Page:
Starting with the group of Americans born in the 1950s, women in the United States have overtaken men in terms of how many complete college. However, college-educated women still trail their male peers in compensation, even though it has been nearly 50 years since women entered the workforce en masse and despite their strong and persistent upskilling. One potential explanation: many women specialize in lower-pay fields, such as elementary education, both in the college classroom and in the labor market.

According to research by University of California at Riverside’s Carolyn Sloane, Chicago Booth’s Erik Hurst, and University of Chicago Harris School of Public Policy’s Dan Black, this has started to change. Their study documents that more recent generations of college women are sorting into traditionally male-dominated majors. For example, for baby boomers born between 1950 and 1954, only one woman majored in engineering for every 20 men. For millennials born 40 years later, the ratio changed to one woman for every 5 men. This trend is also recorded in the physical and life sciences. Among biology majors, women outnumber men.

In traditionally female-dominated subjects such as nursing, foreign languages, and fine arts, there has also been gender convergence. However, in the case of business, a traditionally male-dominated major, the converging trend lasted until only the 1965 birth cohort, when it started to diverge again.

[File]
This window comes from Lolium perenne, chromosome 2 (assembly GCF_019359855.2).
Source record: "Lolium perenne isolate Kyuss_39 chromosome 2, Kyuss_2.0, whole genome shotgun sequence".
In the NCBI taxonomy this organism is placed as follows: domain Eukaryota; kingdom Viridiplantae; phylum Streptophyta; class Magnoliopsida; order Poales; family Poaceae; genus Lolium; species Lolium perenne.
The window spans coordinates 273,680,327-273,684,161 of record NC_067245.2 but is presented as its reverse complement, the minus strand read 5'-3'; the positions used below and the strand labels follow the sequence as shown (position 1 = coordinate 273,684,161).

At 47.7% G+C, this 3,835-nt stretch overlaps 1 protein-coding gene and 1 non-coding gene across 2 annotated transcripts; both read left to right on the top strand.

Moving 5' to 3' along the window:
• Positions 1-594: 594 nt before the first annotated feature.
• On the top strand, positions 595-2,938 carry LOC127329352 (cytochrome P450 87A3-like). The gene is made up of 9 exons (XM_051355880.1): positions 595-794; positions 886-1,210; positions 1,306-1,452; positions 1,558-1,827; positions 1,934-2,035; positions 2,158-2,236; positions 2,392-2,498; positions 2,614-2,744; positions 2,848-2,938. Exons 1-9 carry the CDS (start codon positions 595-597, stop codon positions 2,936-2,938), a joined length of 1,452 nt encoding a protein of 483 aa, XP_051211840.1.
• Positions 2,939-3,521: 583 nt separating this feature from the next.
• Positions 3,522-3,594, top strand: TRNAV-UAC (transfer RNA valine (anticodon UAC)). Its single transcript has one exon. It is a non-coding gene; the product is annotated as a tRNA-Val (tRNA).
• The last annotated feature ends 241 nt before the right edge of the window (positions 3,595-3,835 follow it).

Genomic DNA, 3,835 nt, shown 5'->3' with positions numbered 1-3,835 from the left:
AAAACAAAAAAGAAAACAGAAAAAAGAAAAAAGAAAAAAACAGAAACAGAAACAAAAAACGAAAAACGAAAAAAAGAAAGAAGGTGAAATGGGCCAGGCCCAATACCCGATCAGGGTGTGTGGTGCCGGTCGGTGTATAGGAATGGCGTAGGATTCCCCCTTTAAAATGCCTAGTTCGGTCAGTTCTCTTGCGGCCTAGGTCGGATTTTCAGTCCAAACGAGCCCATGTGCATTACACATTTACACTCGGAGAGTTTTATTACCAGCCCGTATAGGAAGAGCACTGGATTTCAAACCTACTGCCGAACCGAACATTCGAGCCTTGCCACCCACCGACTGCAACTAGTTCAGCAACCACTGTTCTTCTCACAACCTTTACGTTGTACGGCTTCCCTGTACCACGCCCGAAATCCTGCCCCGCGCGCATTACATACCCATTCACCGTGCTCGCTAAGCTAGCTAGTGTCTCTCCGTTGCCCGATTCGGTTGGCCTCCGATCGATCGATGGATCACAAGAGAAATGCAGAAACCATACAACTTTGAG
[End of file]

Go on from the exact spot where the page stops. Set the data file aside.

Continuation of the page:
Beyond studying movements in college-major choices, the researchers wanted to examine the wage effects of these decisions. Until recently, research on the cost of schooling and occupational decisions was limited because large data sets that link college major selection, occupational choice, and compensation were not available. The researchers studied recent data from the US Census Bureau’s American Community Survey (ACS), including responses from millions of college-educated people about their choice of major and their career outcomes. They assigned each person a potential wage solely on the basis of their major choice—the wage the individual would receive if they were compensated like a native-born white male in his peak earnings years who studied the same subject. The idea was to isolate the specific effect of these choices.

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When Sloane, Hurst, and Black documented patterns in potential wages across five-year birth cohorts by gender, their analysis reveals that, on average, women chose majors producing lower potential wages than men did. But while there is an ever-present female penalty in potential wages, that gap has narrowed substantially. Overall, women in the 1950 birth cohort chose majors that reduced their potential wages, relative to their male counterparts, by 12.5 percent. Forty years later, that gap narrowed to 9.5 percent.

However, the study also suggests that even if women major in a high-wage field such as chemical engineering, they may still end up working fewer hours and making less. Curious about the connections between educational specialization and occupational specialization, the researchers find that conditional on making the same major choice, women still sort into occupations with lower potential pay and fewer hours than their male peers. “Over all majors and across all cohorts, conditional on major choice, women are in occupations that have a work requirement that is about 3 percent less than comparable men. There is little trend in this gap across cohorts,” write Sloane, Hurst, and Black. Understanding why this happens is a topic for future research, they note. Prior research by Harvard’s Claudia Goldin and Lawrence Katz supports the finding that highly educated women tend to choose professions that require fewer hours on the job.

The result: over all ages and cohorts, women are in occupations where they earn about 13 percent less than men do.

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